Fidenza - Cattedrale di San Donnino

Italy


Photos taken in Italy (and Vatican State and San Marino).

Fidenza - Cattedrale di San Donnino

01 Oct 2015 2 2 144
In 1927, what is pretty recent, the city "Borgo San Donnino" changed it´s name to "Fidenza", as in Roman times it was known as "Fidentia Julia". The city was named and the Duomo inside the walls was dedicated to San Donnino di Fidenza (aka "Domninus of Fidenza"), who was martyred nearby in 291. Sigeric the Serious, Archbishop of Canterbury, made the pilgrimage to Rome following the Via Francigena around 990. His contemporary records of this journey still exist (and are source for the modern guide books). He reached "Sce Domnine" after 36 days, what is pretty fast for more than 1000kms. The erection of the Cattedrale di San Donnino started in the 11th century, the first consecration took place in 1106, though the building process continued. From around 1200 on Master Benedetto Antelami and his workshop worked here, not only as Master masons. Antelami may as well be the architect of the facade. Frederick Barbarossa had entrusted "Borgo San Donnino" to the Pallavicino family of Piacenza. In 1268 - after a siege - the city was conquered by the troops of Parma, who looted and burnt down it completely. All houses got destroyed at that time just the Duomo was saved, but it was not completed at that time. The building process came to a stop - and was never continued. Seen here is the duomo´s apse.

Fidenza - Cattedrale di San Donnino

01 Oct 2015 1 171
In 1927, what is pretty recent, the city "Borgo San Donnino" changed it´s name to "Fidenza", as in Roman times it was known as "Fidentia Julia". The city was named and the Duomo inside the walls was dedicated to San Donnino di Fidenza (aka "Domninus of Fidenza"), who was martyred nearby in 291. Sigeric the Serious, Archbishop of Canterbury, made the pilgrimage to Rome following the Via Francigena around 990. His contemporary records of this journey still exist (and are source for the modern guide books). He reached "Sce Domnine" after 36 days, what is pretty fast for more than 1000kms. The erection of the Cattedrale di San Donnino started in the 11th century, the first consecration took place in 1106, though the building process continued. From around 1200 on Master Benedetto Antelami and his workshop worked here, not only as Master masons. Antelami may as well be the architect of the facade. Frederick Barbarossa had entrusted "Borgo San Donnino" to the Pallavicino family of Piacenza. In 1268 - after a siege - the city was conquered by the troops of Parma, who looted and burnt down it completely. All houses got destroyed at that time just the Duomo was saved, but it was not completed at that time. The building process came to a stop - and was never continued. The facade, seen here, is still not complete.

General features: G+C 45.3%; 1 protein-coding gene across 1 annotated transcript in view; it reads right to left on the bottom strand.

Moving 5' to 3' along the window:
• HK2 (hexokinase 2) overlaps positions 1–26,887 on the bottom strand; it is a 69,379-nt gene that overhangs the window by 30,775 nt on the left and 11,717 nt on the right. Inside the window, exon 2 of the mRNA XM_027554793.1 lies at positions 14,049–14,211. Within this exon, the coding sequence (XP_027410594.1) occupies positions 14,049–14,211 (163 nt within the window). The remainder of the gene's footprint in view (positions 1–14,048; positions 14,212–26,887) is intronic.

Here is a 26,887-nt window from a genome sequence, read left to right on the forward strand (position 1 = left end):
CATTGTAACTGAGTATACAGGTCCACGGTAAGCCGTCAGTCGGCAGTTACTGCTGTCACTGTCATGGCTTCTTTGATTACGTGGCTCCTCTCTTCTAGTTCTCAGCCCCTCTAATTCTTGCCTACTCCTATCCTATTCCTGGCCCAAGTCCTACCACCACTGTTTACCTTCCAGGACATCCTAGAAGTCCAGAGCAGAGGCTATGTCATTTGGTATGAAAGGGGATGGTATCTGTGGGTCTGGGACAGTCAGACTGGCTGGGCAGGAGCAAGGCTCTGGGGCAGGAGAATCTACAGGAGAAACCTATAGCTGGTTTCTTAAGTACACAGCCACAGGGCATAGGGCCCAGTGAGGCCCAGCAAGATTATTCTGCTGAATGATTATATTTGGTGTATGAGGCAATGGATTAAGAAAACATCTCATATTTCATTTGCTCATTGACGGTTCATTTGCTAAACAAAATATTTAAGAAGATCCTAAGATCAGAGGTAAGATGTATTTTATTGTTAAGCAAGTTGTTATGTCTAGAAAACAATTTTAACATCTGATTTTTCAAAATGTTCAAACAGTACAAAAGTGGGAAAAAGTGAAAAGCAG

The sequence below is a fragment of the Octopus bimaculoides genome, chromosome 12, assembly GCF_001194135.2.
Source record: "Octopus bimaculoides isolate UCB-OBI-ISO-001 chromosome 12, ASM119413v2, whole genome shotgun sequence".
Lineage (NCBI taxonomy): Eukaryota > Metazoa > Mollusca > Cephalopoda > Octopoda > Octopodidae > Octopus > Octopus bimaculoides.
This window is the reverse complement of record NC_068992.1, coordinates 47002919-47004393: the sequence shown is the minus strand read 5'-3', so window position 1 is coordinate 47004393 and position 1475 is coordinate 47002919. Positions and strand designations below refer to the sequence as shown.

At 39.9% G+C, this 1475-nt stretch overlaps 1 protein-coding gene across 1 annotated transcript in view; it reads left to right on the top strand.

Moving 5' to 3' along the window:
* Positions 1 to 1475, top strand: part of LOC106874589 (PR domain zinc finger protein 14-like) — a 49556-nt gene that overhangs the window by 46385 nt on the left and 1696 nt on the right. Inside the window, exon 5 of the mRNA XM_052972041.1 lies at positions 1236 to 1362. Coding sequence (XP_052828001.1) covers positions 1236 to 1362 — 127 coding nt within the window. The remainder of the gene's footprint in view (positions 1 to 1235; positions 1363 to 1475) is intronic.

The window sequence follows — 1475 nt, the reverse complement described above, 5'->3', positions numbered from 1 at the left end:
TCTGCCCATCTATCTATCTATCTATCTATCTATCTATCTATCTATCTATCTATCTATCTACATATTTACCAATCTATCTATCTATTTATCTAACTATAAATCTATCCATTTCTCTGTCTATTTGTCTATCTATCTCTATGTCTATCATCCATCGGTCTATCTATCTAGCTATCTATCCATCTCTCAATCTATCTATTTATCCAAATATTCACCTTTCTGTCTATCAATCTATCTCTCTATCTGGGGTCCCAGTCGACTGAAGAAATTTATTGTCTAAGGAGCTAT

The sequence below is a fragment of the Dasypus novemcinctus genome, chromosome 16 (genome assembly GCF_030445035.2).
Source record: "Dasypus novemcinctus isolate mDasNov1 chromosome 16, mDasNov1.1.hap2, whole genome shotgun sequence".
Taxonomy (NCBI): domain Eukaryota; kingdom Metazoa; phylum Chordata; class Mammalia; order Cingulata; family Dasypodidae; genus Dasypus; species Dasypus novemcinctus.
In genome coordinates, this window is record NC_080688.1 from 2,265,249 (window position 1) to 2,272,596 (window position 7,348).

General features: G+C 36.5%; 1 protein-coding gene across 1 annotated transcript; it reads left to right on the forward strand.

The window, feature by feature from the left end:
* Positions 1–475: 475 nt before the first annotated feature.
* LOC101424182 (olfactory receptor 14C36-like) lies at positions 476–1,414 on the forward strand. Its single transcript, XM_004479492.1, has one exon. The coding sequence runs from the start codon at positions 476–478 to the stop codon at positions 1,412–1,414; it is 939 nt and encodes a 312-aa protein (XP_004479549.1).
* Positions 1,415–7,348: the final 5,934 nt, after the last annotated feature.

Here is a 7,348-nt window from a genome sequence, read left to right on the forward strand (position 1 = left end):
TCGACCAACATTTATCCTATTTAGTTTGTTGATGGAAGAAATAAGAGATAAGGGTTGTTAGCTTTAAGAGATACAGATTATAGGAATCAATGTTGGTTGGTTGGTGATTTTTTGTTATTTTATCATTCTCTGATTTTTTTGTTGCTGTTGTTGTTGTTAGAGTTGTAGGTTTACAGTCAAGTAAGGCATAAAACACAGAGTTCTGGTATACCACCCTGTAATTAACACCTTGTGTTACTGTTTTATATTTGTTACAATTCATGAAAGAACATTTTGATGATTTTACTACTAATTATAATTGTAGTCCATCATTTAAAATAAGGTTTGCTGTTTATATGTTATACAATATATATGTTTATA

Serravalle - Pieve di San Lorenzo

01 Oct 2015 109
Serravalle (= narrow valley) is part of the larger Varano de' Melegari. The Via Francigena crossed the river Ceno nearby in medieval times. A church was erected over the ruins of a Roman temple, dedicated to Diana, within the 10th century. This church was destroyed by an earthquake in the 14th century. It is locally claimed, that the octagonal baptistery (left), to be the oldest structure in the Parma region dating back to the 8th century. It was more likely built in the 10th/11th century, when the church gained importance as "pieve". The octagonal plan is very common for baptisteries (not only in Italy) is according to Saint Ambrogio the ideal plan for these buildings. The number "seven" represents life on earth (six days for the creation and the seventh for God´s rest). The "eight" stands for the life after the resurrection made possible through the baptism. There are many ancient graffiti craved into the outside walls of the baptistery. Over the centuries, many pilgrims on their way to Rome (or back) left marks. These "soles" are typical for (walking) pilgrims. Pilgrims traveling one horseback (or mules) often left "horseshoe-graffiti", but I found no horseshoe here. Riders may have taken a different track.

Serravalle - Pieve di San Lorenzo

01 Oct 2015 102
Serravalle (= narrow valley) is part of the larger Varano de' Melegari. The Via Francigena crossed the river Ceno nearby in medieval times. A church was erected over the ruins of a Roman temple, dedicated to Diana, within the 10th century. This church was destroyed by an earthquake in the 14th century. It is locally claimed, that the octagonal baptistery (left), to be the oldest structure in the Parma region dating back to the 8th century. It was more likely built in the 10th/11th century, when the church gained importance as "pieve". The octagonal plan is very common for baptisteries (not only in Italy) is according to Saint Ambrogio the ideal plan for these buildings. The number "seven" represents life on earth (six days for the creation and the seventh for God´s rest). The "eight" stands for the life after the resurrection made possible through the baptism. There are many ancient graffiti craved into the outside walls of the baptistery. Over the centuries, many pilgrims on their way to Rome (or back) left marks.

Serravalle - Pieve di San Lorenzo

01 Oct 2015 121